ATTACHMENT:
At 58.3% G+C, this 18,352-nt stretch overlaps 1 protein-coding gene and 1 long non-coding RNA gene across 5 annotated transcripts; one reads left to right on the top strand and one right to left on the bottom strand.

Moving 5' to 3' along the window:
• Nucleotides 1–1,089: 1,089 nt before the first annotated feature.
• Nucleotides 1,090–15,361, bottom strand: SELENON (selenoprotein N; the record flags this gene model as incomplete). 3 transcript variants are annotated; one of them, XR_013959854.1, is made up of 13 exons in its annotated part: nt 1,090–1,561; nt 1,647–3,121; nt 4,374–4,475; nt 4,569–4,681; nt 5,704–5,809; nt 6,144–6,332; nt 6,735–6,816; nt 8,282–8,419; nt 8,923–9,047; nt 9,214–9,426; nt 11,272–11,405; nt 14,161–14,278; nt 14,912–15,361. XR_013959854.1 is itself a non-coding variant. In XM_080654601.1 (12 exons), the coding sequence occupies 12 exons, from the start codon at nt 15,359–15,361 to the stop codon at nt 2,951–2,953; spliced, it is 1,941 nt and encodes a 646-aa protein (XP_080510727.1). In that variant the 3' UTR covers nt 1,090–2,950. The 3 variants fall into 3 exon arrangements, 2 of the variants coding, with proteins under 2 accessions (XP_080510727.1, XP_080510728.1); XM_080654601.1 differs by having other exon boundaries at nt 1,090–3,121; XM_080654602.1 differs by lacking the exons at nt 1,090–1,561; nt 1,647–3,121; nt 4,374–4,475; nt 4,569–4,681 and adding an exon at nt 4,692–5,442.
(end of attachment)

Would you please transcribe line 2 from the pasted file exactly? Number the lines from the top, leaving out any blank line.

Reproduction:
Moving 5' to 3' along the window: